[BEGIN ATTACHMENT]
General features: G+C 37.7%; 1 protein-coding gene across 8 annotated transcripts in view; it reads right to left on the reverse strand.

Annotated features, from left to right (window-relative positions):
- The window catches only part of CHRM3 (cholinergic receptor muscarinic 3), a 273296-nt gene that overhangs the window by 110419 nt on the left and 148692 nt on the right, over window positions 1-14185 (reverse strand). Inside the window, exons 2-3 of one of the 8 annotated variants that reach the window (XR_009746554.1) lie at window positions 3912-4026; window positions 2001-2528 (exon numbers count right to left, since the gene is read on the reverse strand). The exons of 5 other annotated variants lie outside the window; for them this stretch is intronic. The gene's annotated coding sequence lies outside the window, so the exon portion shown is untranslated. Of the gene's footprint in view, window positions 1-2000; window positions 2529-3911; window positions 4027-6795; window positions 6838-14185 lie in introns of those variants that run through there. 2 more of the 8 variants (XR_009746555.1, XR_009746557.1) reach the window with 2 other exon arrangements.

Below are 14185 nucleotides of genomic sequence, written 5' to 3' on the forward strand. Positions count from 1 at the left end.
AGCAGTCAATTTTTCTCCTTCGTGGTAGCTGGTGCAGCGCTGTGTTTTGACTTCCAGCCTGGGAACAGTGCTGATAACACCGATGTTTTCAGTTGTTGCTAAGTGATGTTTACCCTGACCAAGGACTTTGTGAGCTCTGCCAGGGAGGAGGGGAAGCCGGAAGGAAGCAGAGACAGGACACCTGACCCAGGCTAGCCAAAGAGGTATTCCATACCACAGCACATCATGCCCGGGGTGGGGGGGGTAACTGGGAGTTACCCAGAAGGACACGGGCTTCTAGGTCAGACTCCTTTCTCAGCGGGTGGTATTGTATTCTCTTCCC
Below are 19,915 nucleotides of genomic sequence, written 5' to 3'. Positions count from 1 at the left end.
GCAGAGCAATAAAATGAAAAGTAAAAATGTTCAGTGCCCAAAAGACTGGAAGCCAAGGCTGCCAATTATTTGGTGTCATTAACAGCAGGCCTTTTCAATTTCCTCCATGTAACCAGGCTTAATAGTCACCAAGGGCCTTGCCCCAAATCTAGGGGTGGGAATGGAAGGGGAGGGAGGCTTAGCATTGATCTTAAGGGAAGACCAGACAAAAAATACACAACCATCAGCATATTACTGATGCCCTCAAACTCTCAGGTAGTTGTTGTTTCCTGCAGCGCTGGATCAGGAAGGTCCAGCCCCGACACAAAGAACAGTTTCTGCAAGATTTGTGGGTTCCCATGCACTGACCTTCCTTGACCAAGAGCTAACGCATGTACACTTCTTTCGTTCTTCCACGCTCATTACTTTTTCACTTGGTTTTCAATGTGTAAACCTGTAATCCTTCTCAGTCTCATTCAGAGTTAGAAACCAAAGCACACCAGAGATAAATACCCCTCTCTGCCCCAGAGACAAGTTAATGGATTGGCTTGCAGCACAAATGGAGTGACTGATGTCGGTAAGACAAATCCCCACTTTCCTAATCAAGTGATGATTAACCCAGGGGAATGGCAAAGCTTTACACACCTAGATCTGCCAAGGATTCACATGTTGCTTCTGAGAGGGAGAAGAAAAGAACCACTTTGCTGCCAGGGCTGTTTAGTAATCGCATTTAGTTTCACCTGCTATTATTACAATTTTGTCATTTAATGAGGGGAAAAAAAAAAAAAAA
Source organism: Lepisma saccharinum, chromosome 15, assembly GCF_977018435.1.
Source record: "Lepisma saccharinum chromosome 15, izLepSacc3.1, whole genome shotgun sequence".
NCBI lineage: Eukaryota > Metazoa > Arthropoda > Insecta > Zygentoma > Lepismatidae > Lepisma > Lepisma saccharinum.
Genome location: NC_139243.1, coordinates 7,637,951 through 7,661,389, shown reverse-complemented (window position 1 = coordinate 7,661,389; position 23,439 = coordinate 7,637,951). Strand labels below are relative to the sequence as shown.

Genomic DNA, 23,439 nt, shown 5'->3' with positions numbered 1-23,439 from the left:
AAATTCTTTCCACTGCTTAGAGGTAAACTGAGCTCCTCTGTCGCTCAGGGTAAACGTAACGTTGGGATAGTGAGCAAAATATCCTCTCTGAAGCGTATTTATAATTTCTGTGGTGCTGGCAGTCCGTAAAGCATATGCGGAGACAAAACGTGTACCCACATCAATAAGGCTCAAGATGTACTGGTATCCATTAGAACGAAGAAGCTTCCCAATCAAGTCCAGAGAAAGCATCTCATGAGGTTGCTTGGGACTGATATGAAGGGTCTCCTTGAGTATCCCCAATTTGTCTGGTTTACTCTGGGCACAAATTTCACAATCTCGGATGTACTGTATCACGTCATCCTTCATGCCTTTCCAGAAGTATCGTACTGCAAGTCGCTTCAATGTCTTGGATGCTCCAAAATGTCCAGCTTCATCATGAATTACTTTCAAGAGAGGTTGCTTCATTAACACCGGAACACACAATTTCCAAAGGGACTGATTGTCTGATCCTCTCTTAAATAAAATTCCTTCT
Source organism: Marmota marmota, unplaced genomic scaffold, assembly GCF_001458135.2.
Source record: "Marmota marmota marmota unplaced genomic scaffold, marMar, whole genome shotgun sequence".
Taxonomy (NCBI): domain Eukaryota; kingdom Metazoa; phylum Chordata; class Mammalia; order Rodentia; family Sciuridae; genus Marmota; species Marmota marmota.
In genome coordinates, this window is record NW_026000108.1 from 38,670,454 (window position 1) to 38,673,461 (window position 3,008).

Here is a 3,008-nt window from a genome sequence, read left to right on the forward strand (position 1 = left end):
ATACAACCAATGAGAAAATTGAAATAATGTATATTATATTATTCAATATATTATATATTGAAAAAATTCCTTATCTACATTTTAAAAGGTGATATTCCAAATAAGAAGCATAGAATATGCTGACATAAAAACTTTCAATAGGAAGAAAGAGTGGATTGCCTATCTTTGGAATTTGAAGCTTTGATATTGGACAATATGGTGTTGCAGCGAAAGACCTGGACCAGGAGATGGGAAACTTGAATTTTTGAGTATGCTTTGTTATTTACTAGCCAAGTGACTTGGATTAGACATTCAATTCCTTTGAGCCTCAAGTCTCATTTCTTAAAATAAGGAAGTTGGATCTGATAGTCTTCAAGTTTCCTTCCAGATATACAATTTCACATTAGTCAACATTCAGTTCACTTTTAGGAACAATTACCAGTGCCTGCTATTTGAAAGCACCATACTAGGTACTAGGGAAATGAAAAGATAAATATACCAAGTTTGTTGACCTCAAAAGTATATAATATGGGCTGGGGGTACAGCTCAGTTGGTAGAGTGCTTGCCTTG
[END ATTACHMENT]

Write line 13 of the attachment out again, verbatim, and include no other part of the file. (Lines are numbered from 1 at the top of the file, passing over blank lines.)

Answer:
AAATTCTTTCCACTGCTTAGAGGTAAACTGAGCTCCTCTGTCGCTCAGGGTAAACGTAACGTTGGGATAGTGAGCAAAATATCCTCTCTGAAGCGTATTTATAATTTCTGTGGTGCTGGCAGTCCGTAAAGCATATGCGGAGACAAAACGTGTACCCACATCAATAAGGCTCAAGATGTACTGGTATCCATTAGAACGAAGAAGCTTCCCAATCAAGTCCAGAGAAAGCATCTCATGAGGTTGCTTGGGACTGATATGAAGGGTCTCCTTGAGTATCCCCAATTTGTCTGGTTTACTCTGGGCACAAATTTCACAATCTCGGATGTACTGTATCACGTCATCCTTCATGCCTTTCCAGAAGTATCGTACTGCAAGTCGCTTCAATGTCTTGGATGCTCCAAAATGTCCAGCTTCATCATGAATTACTTTCAAGAGAGGTTGCTTCATTAACACCGGAACACACAATTTCCAAAGGGACTGATTGTCTGATCCTCTCTTAAATAAAATTCCTTCT